7. It's always a matter of the rights... I wonder, in terms of finding the financial backing to help a producer invest in the reissue of the Balanchine Celebration, if something like kickstarter.com wouldn't help group many small donors together enough to fund the working through of all the rights?... The internet seems to have the means these days to reach the niche market for these videos... But maybe kickstart is not the sort of tool open to an organization like the Trust or the producers of the video?
  8. Yes, and I'm wondering why? Who was inspiring those three so that they should share a look? I'm wondering if it is a Fred Astaire influence?
  9. I don't know that it is relevant, but of those ADs listed in Checkwriter's [non]table, only Villella and Martins were on a par... weren't they both (along with d'Amboise) legitimate contenders to take over NYCB on Balanchine's passing? Of the other stars (and lesser lights) from the stage, these two held way more box office sway than any other on the list. Miami has been getting Villella for a steal... It's quite the coup for a city/company this size to have scored Villella... He is older now, and were he just starting out, would no longer command the same investment, but he as surely proved his skill and successful transition from valuable dancer ro valuable director. Admittedly he is very much in the NYC mold, and perhaps Miami, as Manhattan South has less issue with this than say SF or Chicago might, but still, we're talking Villella! I honestly wondered if they thought they were replacing him with Carlos Acosta.
  10. In all fairness to Struchkova, that is an unfortunate freeze frame of a moment when she is moving extremely quickly, so quickly that the foot has to leave the pointed position perhaps a little sooner than she would normally allow it to if she didn't need to use it to rebound back up to retiré again. What I don't see us factoring in is something I remember so many dancers of about 50 years ago all griping sbout: the horrible conditions most dance film were shot under... seems the standard complaints went along the lines of having to be on site at some ungodly early hour, warming up and then waiting "forever" for the filming to start, while all the lighting issues, etc. were worked out, then all of a sudden without enough warming to properly warm up again, being expected to dance full out on horrible floors and in spaces not necessarily well designed for fitting the choreography into...and then to do so well enough to impress posterity. Now that these dancers are elderly they can look back to at films of their now lost youth with a kinder eye, but I don't think many were satisfied with the results at the time. Some went so far as to refuse to be filmed, knowing both the conditions and how cruel history can be to dancers. I never seem to hear these complaints from todays dancers... Maybe because the recording technologies have improved so much, and the flooring and pre-production skills are better, so that dancers can be shot under normal performance conditions. I just thought a footnote was in order.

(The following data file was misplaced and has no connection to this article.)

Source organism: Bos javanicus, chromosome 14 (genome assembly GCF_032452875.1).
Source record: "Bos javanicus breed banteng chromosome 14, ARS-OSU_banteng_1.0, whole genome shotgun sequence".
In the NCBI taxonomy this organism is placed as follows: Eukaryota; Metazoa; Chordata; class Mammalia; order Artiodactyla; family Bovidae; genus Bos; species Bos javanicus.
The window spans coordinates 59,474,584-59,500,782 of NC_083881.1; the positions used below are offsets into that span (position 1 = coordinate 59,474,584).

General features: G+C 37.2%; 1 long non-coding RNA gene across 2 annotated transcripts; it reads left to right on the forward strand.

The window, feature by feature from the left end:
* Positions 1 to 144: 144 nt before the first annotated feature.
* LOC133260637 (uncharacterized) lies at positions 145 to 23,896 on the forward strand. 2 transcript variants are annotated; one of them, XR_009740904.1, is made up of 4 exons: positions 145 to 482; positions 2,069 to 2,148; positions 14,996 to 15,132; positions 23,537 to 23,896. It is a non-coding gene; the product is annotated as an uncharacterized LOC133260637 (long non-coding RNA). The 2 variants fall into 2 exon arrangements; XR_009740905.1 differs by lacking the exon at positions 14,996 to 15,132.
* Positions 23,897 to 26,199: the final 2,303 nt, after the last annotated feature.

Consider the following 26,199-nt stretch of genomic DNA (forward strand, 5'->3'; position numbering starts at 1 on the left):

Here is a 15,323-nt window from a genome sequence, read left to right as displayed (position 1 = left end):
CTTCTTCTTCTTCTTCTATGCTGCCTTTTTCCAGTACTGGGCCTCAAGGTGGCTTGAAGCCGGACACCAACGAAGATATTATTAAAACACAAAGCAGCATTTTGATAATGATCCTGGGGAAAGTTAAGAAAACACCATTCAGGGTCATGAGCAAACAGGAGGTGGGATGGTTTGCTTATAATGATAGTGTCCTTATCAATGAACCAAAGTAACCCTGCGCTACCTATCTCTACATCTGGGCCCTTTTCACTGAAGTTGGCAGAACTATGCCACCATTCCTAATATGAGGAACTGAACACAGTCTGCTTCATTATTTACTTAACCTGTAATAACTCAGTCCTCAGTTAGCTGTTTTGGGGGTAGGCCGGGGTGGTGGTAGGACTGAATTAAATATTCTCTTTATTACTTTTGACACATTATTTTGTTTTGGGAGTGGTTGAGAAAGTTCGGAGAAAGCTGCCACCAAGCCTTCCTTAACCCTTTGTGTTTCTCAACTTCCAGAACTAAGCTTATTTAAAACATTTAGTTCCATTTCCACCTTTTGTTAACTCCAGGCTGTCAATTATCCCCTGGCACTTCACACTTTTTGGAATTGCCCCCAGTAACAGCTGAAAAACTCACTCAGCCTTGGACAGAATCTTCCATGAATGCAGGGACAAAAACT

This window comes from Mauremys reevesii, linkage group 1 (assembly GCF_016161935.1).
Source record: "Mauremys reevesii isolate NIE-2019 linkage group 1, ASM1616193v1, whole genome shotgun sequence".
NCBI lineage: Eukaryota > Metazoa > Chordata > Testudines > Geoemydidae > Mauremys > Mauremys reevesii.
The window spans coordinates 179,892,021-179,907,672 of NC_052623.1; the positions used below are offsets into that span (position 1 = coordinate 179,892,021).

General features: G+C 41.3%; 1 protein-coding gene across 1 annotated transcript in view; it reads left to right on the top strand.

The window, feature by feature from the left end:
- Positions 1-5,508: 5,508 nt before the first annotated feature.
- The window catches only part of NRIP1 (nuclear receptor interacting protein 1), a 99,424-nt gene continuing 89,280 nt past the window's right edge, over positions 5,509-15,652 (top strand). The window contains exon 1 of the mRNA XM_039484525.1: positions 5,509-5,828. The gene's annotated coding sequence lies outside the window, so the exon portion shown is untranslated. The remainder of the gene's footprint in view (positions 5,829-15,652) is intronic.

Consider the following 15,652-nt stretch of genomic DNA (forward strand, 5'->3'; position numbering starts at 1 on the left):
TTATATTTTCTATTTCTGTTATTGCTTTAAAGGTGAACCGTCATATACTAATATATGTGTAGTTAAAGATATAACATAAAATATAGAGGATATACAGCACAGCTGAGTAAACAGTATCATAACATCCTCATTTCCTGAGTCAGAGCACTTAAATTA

11. Sylvie Guillem's flexibilty has become almost commonplace now, yet no one seems to have quite her movement quality... There is a chic 1980s nonchalance to her performance of "in the Middle" that none of the hyperflexible followers have quite caught: http://www.youtube.com/watch?v=FHbU5zjUbYw&feature=youtube_gdata_player
  12. Soloviev almost does on all counts... I wish elevation was still the focus, I'd rather see a grand jeté climb to these heights than legs whip open in an oversplit. Vladimiroff's line doesn't hold up well to the lens of time, but i think his elevation does: